Submitting medical insurance claims with the correct tax information is key to getting claims paid correctly. How the provider is set up with the government to pay taxes governs some of the information that is entered on the claim forms.
For example, if the provider has an Employer ID Number (EIN) registered with the government for tax purposes, the provider bills under the EIN. Other providers, who lack EINs, bill under their social security numbers. And in more complicated situations, some providers bill under both EIN and SSN. It’s critical for providers to know what tax info is most appropriate for their practices’ claims.
At Solutions Medical Billing, we worked with a doctor who was billing under his social security number and decided to grow his business by hiring additional employees. He obtained an EIN and reported it to Medicare by completing a new application. Some of his other insurance carriers, however, were never notified of the change and continued to pay his claims under his social security number. This caused a major headache for the doctor and his staff.
When a claim is submitted to Medicare it must be sent with an EIN, but if the secondary insurance carrier has the provider enrolled under his social security number, the claims must be sent with the social security number rather than the EIN. To accommodate that, a practice must have the ability to print or send claims with different information on them – some with the EIN, some with the SSN.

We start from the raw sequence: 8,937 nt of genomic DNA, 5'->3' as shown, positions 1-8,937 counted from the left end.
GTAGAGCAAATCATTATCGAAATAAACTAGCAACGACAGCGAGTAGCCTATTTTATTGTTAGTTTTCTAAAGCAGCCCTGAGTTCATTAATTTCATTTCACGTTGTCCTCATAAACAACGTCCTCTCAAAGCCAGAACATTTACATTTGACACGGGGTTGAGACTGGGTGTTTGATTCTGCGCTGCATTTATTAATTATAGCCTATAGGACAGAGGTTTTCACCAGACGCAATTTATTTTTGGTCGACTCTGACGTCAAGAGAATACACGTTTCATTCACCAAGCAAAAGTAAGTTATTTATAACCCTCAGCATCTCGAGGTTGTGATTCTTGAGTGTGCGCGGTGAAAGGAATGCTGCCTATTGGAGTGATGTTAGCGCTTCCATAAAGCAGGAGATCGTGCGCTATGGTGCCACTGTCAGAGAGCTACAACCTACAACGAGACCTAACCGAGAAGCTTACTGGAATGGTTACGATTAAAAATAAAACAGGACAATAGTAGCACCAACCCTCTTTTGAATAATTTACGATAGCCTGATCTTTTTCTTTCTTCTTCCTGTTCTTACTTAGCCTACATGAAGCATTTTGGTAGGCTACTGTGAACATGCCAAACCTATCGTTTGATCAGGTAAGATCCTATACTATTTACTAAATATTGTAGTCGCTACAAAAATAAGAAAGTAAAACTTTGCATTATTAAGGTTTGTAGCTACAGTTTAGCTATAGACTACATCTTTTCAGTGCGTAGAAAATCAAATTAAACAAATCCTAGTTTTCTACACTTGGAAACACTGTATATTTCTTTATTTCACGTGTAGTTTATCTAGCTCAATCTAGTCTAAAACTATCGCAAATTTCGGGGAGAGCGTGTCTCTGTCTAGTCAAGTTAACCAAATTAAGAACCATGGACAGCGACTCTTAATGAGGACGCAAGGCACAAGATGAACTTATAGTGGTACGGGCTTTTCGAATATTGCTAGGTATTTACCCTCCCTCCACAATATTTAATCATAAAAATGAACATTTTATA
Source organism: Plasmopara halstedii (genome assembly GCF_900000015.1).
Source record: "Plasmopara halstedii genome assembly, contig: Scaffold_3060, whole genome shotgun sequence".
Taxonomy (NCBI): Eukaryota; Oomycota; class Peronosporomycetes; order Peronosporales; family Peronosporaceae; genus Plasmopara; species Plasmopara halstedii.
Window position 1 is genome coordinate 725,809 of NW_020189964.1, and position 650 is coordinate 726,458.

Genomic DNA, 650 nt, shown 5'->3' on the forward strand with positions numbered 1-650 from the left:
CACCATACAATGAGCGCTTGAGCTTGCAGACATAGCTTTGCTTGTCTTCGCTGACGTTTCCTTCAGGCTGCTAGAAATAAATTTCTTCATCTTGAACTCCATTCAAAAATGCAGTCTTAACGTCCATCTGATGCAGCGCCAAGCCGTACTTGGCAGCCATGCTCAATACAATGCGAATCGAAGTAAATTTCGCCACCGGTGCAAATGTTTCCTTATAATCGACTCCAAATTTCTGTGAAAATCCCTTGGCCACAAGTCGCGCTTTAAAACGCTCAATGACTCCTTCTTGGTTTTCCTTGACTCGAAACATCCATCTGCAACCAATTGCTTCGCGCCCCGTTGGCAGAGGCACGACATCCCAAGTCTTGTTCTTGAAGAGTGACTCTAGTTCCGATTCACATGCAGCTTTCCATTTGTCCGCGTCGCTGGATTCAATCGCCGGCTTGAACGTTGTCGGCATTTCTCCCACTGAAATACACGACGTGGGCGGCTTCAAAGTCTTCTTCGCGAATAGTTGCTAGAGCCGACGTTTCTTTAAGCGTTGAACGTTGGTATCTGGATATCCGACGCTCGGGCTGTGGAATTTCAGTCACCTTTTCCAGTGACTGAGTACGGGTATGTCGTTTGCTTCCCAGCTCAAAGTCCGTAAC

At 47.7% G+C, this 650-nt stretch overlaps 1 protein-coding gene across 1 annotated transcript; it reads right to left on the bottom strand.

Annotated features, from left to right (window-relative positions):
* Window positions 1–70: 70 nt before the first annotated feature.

Another example comes into play when we are sending claims for out-of-area providers. For these practices, we have found that some Medicare carriers want nothing printed in box 24J of the CMS 1500 form while others require that the NPI be logged there. We have to be able to send claims both ways to accommodate the payers’ preferences.
We have three different forms to choose from when sending a CMS 1500 form for clearinghouse claims. If a provider bills with their SSN to Medicare and we must leave box 24J (individual NPI) blank, we use one form. If they bill using an EIN/Tax ID but they are a sole proprietor and don’t use a group NPI, we use a different form. If they use an EIN and a group NPI, we use a third form.
The requirements can be confusing, but they’re important to getting our providers paid quickly. By having all of the correct forms available and using them appropriately, medical billers like us can cut down on errors and ensure proper payments.
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